The day Sarah and I found out we were pregnant I stopped trimming my beard. Looking back on it, I don’t know why I did that or if there was any thought that went into it. When Sarah went into early labor we spent so much time at the hospital I never had time to shave or trim if I wanted to. The weeks that followed my beard grew and I started to resemble the homeless men that roam around the streets of our city. Even with the funny looks I received from some people I kept the beard.
After my first article, What NOT to Expect When You’re Expecting, I was contacted by a man from Australia who is also a NICU father veteran. We talked for a bit via Facebook and I learned he started a group called Books for Beards, and can be found of Twitter @NICUbeard (The NICU Beard Club). He tries to encourage dads who find themselves in the NICU to start growing a beard and to keep it going until the day their child is discharged, measuring the time through their facial hair. That was when I learned I was not the only father to do this.
My facial hair has always grown fast. I don’t know if this is from diet, genes, or because it no longer grows on top of my head. The first time I held Zoey I unbuttoned my shirt for the skin to skin care, her tiny hands weaving themselves into my chest hair and after an hour and a half she went back into the isolette taking little threads of me with her. I know one day it will be my beard she is playing with.
Dad’s don’t have as much to offer compared to mom’s long hair or the comfort of breasts, but as men we can still grow beards that they will recognize and offer when mom can’t be there. It is tough being a NICU dad. While mom is pumping and helping our child grow, dad’s sometimes feel like they are sitting on the sidelines waiting to play a game they were not designed for. We have to make it up in our own way to contribute; reading bedtime stories, talking to our baby about our day, making promises of the things we will do with them when they are older, holding them, and making sure they feel they are loved.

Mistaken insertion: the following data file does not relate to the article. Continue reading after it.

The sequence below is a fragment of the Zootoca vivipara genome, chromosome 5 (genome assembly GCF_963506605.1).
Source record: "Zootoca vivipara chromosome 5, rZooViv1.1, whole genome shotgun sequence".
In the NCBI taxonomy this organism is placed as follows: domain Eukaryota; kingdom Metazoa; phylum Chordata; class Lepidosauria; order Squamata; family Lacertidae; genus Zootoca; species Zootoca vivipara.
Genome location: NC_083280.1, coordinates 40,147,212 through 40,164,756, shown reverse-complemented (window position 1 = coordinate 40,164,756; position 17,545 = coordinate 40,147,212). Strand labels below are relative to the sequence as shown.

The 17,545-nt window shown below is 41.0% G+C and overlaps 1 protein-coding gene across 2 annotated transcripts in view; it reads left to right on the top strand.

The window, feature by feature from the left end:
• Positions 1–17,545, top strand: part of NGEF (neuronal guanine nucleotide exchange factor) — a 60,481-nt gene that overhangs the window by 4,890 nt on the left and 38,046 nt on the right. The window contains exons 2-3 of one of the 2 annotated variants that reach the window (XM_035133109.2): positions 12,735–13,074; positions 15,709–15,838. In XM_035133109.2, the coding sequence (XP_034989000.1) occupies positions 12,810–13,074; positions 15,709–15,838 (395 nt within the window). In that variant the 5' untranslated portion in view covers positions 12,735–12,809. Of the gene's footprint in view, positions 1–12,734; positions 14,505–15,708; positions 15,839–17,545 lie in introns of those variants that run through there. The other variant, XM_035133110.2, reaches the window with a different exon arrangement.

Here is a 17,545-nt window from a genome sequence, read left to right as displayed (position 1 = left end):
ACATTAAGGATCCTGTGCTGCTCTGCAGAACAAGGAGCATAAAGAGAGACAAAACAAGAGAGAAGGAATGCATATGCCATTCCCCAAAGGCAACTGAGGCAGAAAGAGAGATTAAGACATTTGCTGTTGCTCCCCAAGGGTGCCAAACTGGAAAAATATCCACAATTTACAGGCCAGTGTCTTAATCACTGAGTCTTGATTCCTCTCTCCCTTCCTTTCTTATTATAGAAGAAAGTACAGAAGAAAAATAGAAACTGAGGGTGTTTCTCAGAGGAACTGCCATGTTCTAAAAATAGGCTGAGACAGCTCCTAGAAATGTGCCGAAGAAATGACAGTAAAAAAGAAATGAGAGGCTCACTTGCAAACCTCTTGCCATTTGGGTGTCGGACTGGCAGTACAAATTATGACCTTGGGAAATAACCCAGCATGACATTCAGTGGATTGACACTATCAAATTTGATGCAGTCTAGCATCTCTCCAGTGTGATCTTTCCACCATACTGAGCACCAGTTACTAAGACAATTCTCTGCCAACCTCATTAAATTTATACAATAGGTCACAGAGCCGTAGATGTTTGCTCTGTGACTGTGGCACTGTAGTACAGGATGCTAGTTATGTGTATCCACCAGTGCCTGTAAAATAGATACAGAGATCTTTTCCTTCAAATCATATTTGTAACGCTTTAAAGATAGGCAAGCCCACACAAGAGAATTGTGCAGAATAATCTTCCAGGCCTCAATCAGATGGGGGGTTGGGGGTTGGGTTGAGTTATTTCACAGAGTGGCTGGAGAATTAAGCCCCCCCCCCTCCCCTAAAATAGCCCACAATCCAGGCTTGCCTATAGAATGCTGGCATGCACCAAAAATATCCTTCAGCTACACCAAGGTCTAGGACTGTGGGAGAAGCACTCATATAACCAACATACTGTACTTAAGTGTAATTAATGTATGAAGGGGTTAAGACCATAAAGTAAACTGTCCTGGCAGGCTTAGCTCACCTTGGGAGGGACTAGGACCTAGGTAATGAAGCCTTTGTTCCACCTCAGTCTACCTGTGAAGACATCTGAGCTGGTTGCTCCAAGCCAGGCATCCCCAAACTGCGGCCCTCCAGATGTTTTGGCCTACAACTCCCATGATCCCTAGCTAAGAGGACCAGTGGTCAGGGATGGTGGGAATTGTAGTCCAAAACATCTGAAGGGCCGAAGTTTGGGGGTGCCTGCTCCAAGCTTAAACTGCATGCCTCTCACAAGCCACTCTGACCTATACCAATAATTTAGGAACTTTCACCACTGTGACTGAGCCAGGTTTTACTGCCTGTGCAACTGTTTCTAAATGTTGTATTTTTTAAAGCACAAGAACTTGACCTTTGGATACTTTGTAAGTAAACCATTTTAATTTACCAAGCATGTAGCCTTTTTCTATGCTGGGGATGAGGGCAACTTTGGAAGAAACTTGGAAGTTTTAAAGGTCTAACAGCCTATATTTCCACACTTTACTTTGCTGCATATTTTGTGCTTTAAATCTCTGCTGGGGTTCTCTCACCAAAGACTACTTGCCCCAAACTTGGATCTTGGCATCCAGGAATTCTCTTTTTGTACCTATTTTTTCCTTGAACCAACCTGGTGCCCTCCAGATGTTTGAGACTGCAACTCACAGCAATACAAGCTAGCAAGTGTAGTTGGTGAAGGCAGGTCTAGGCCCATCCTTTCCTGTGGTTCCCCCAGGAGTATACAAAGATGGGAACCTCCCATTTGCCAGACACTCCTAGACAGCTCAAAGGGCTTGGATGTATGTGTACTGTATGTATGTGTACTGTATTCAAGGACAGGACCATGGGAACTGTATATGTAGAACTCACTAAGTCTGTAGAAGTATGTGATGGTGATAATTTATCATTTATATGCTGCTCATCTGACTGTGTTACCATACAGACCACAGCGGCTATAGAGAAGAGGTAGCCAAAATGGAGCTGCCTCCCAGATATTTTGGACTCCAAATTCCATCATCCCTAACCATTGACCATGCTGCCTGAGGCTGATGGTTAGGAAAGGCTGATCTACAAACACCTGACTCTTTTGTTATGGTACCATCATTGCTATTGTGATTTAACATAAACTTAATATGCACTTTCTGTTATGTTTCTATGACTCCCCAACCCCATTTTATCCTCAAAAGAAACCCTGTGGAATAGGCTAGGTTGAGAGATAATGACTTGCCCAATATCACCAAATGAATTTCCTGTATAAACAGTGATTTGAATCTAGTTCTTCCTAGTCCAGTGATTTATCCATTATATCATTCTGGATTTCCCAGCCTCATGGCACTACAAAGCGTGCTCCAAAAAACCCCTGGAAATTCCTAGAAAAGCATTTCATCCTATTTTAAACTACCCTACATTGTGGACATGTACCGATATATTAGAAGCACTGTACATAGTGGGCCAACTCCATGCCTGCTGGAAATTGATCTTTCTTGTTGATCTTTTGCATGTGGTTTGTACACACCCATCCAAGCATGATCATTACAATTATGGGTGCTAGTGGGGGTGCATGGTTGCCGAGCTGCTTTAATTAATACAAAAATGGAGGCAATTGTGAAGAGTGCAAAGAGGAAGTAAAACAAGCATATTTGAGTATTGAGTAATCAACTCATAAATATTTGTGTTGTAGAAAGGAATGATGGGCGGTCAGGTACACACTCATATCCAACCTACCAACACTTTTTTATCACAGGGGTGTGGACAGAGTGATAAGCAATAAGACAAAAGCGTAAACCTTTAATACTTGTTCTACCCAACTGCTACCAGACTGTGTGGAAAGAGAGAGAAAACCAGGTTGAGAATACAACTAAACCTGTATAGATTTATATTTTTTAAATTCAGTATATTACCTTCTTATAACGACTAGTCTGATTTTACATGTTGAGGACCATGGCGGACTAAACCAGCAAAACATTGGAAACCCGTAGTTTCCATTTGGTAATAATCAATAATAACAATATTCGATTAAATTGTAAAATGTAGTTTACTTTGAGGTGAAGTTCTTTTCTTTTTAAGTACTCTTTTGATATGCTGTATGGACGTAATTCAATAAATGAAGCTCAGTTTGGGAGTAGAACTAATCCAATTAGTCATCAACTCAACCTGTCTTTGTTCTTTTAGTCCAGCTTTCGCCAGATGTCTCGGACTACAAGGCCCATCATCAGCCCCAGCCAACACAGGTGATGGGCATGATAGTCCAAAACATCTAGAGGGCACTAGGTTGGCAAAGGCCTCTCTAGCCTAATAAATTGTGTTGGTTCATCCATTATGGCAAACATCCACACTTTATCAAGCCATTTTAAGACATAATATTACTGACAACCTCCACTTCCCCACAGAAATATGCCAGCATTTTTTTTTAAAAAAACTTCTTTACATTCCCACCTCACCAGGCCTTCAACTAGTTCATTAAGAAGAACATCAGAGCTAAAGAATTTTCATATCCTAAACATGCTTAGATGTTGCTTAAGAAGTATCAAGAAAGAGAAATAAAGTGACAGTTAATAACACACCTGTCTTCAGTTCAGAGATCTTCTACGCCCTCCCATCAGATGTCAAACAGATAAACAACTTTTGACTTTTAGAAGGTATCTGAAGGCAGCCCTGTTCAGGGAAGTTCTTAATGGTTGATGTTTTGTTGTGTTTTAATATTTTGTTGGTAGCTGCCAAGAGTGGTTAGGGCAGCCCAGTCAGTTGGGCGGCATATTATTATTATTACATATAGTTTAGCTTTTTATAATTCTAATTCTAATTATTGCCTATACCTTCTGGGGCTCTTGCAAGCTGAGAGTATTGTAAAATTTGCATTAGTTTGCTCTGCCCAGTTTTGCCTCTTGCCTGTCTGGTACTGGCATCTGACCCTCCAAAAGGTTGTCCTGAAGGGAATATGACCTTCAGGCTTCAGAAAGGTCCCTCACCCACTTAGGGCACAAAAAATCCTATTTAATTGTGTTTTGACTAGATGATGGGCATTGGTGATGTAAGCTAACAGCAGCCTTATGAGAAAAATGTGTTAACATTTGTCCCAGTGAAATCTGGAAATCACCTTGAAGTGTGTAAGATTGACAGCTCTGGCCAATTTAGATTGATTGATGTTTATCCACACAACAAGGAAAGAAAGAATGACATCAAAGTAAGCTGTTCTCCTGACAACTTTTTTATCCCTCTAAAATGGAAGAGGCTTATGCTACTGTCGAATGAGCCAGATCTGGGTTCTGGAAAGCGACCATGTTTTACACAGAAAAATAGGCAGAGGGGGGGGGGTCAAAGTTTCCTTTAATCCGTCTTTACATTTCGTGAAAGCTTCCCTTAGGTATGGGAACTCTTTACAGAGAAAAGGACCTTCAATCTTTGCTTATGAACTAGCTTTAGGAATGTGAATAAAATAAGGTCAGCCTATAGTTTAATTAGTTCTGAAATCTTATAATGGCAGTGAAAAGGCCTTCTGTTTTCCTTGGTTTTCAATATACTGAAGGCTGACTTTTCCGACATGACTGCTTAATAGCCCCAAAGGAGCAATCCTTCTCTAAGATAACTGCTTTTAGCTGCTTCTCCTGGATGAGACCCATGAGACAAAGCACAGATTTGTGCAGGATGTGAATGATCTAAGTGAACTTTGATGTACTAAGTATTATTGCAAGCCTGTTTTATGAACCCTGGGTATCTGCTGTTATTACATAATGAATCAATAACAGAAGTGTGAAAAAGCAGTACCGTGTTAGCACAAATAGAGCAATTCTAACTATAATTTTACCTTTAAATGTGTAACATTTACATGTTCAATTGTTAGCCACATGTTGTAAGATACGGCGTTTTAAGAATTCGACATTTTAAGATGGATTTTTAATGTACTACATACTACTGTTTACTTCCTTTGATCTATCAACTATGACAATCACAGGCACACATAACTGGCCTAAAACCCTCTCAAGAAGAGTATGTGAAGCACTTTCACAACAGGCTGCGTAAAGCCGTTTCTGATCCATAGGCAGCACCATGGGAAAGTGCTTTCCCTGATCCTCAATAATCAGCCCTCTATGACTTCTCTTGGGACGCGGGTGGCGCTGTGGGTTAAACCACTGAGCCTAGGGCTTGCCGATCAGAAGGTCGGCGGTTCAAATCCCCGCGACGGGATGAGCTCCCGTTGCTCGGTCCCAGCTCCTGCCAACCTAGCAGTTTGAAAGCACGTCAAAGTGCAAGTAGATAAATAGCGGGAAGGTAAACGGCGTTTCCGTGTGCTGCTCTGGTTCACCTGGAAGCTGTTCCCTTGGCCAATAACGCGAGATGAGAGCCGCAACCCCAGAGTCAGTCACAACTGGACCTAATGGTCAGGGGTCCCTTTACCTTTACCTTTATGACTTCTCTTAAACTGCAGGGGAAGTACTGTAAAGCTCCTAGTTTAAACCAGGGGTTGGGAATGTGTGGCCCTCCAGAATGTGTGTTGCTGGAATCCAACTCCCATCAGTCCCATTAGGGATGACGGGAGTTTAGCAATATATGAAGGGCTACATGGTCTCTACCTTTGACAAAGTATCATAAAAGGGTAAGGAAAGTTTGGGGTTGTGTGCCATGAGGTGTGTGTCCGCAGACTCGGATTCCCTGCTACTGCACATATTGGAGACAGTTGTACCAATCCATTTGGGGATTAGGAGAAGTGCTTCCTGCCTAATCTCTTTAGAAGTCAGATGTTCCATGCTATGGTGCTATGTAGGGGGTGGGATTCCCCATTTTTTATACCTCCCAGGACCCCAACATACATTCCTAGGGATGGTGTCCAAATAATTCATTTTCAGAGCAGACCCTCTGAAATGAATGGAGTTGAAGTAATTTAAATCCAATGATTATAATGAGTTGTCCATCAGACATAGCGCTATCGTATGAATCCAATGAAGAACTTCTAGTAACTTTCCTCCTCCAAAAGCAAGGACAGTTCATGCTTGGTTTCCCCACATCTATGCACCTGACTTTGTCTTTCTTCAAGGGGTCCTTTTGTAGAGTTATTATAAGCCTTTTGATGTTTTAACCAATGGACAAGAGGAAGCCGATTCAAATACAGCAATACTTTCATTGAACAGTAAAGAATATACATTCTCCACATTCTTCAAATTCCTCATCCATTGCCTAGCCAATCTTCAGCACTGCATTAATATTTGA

I’m lucky in a way, some families with micro-preemies like Zoey live miles, sometimes hours away from the hospital. At 3 in the morning, if I can’t sleep and want to see my baby I will drive the three minutes and spend time with her to make sure she knows I am there. We’ve read Stuart Little, a tale that reminds me of how little Zoey came into our lives. The Wind in the Willows makes me wonder what she will think of the toads that live around her mother’s house. I see Zoey several times a day; before work, on my lunch break, after work, and sometimes in the middle of the night.
Today is the fourth of July and I sit here now with my daughter celebrating our national holiday thinking about what her future might bring. A group of men in Washington D.C. are working towards taking away her Medicaid that she qualifies for, another doesn’t want me to leave a better planet for her to live on, and I wonder what kind of school system will be around when she is old enough to go. I try to push those thoughts out of my mind and do what I can for her at the moment, so I grow a beard, the only thing in this world that a man can still do better than a woman. The nurses have me beat, her mom gives her what her body needs to grow, the little that is left over is letting her know that I am here and that I love her. Little Zoey, this beard is for you.
Sarah and I went Kayaking today and had seen a family of eagles living on the Kalamazoo river. I don’t know what the future might bring for my daughter, as the days pass there is a feeling that the cards are constantly stacked against her, but there is one thing for certain she can look forward to, her dad, the bearded man who receives funny looks from people will one day take her to see those eagles.
Photo courtesy of author